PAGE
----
At a time when there is more confusion in the culture about gender and role relations, it would help us to take a step back and consider what Scripture sets forth as the model of manhood, namely, the Lord Jesus. Much of what passes as a call to manhood from certain quarters of the church today is nothing other than a parading of machismo austerity, whereas so much of what passes as a critique of “patriarchalism” is nothing other than a sophisticatedly repackaged egalitarianism. The biblical picture of manhood is much more complex and dynamic than most of the models with which we are presented.
No one reveals true manhood more than Jesus. The Christ who boldly threw tables over in the Temple and faithfully rebuked evil religious leaders, is the same Jesus who compassionately dealt with the sick and the sinful, loving laid down His life for His people, and affectionately allowed Himself to be leaned upon by the Apostle John. Jesus teaches us that manhood is not first and foremost a sort of grizzly outdoorsmanship. Rather, in Christ we find the complexity of characteristics that God intended for Adam to embody at creation. Jesus is the Last Adam, the head of a redeemed humanity. Jesus was more fully human, and more fully man, than any other man who has ever lived.
While there is no particular order in which we can set forth the characteristics of true manhood as embodied by Jesus, Scripture places His gentleness and humility front and center. A cameo of Jesus in the gospels reveals One who was supremely marked by gentleness and humility. As B.B. Warfield once explained,
[Jesus] himself, on a great occasion, sums up his individual character (in express contrast with other individuals) in the declaration, ‘I am meek and lowly of heart.’ And no impression was left by his life-manifestation more deeply imprinted upon the consciousness of his followers than that of the noble humility of his bearing. It was by the ‘meekness and gentleness of Christ’ that they encouraged one another to a life becoming a Christian man’s profession (2 Cor. 10:1); for ‘the patience of Christ’ that they prayed in behalf of one another as a blessing worthy to be set in their aspirations by the side of the “love of God” (2 Thess. 3:5); to the imitation of Christ’s meek acceptance of undeserved outrages that they exhorted one another in persecution — ‘because Christ also suffered for sin, leaving you an example, that ye should follow in his steps; who did no sin, neither was guile found in his mouth; who, when he was reviled, reviled not again; when he suffered, threatened not; but committed himself to him that judges righteously’ (1 Pet. 2:21-23).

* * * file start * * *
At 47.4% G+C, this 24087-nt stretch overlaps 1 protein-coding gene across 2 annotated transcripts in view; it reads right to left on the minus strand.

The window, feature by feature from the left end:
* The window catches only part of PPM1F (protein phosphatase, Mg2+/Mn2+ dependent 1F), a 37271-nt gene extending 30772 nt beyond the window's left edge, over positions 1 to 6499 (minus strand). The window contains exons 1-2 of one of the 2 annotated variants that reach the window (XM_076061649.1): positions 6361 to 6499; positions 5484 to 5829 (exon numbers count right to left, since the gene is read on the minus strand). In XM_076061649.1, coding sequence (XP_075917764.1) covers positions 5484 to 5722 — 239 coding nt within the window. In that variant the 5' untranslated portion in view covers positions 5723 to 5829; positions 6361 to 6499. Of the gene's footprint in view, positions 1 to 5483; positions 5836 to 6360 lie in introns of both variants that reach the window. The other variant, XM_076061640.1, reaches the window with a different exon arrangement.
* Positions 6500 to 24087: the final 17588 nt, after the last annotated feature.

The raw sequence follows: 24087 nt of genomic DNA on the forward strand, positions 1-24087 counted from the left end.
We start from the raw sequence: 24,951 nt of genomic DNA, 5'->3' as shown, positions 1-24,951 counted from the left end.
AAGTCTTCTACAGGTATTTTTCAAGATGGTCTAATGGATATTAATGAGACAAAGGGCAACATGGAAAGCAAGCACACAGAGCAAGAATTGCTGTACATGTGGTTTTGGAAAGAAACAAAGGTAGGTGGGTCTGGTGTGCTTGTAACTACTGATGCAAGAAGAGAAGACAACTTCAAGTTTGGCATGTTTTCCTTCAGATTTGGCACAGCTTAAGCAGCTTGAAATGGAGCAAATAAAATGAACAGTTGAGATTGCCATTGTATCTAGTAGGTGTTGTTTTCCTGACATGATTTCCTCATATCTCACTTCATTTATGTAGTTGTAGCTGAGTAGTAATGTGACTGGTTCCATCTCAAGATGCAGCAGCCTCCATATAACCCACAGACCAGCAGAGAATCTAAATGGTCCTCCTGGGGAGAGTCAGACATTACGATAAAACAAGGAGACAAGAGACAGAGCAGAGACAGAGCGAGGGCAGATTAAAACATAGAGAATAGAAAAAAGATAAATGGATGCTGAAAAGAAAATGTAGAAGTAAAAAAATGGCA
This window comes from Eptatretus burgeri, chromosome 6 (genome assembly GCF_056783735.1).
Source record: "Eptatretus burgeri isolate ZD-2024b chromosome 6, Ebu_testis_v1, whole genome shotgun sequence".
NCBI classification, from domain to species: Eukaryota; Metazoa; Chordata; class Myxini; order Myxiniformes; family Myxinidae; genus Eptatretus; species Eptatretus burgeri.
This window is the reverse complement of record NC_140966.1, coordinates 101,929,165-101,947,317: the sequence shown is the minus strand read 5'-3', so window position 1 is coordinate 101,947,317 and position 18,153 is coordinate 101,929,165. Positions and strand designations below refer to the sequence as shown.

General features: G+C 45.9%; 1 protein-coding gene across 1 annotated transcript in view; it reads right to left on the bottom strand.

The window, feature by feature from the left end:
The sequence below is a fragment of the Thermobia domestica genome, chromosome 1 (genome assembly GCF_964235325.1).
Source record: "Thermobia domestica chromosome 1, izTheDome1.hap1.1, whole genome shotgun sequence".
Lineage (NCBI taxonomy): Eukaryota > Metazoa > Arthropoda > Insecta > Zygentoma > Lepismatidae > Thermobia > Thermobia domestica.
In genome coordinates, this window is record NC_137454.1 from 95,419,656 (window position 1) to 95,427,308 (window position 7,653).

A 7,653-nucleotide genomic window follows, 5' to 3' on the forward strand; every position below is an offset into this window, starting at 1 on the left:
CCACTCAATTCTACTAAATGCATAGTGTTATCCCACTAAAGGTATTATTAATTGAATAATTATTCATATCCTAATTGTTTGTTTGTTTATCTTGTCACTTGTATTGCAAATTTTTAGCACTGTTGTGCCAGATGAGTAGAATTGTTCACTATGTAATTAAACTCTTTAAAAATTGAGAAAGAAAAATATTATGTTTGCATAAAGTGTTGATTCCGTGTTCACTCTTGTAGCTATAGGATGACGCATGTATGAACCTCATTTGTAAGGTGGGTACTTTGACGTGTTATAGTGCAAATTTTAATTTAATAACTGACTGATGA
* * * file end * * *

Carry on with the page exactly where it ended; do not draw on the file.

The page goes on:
The complexity of true manhood embodied by Jesus is seen in the way in which His holy meekness resulted in righteous angry toward evil. Warfield again explained,
Meekness in our Lord was not a weak bearing of evils, but a strong forbearance in the presence of evil. It was not so much a fundamental characteristic of a nature constitutionally averse to asserting itself, as a voluntary submission of a strong person bent on an end. It did not, therefore, so much give way before indignation when the tension became too great for it to bear up against it, as coexist with a burning indignation at all that was evil, in a perfect equipoise which knew no wavering to this side or that.
This aspect of the manhood of Christ is evident in His act of purifying the place of His Father’s worship (John 2:13-22), and in His anger over the effects of death when He stood at the tomb of Lazarus (John 11:33, 38). At the tomb of Lazarus, John tells us that Jesus was literally “moved with indignation” (the force of language is not captured in many of our English translations). There is no conflict between the meekness of Christ and His righteous anger. The two characteristics work together in perfect harmony. The righteous anger of Jesus toward death and its effects at the tomb of Lazarus led Him to weep with Mary (John 11:37).
Though Jesus’ righteous anger led him to weep with Mary, it was love that led Him to rebuke the religious leaders in Israel for the spiritual harm they were causing the people. Wherever He saw the truth of God perverted in the teaching and lives of the Pharisees, Scribes, Chief Priests, and Sadducees, he confronted it was a directness and righteous anger. The Savior did not refute the religious leaders in order to parade His boldness, as so many do in our day. He did so out of a desire to see people come to a knowledge of the truth. He did so out of love for God and men.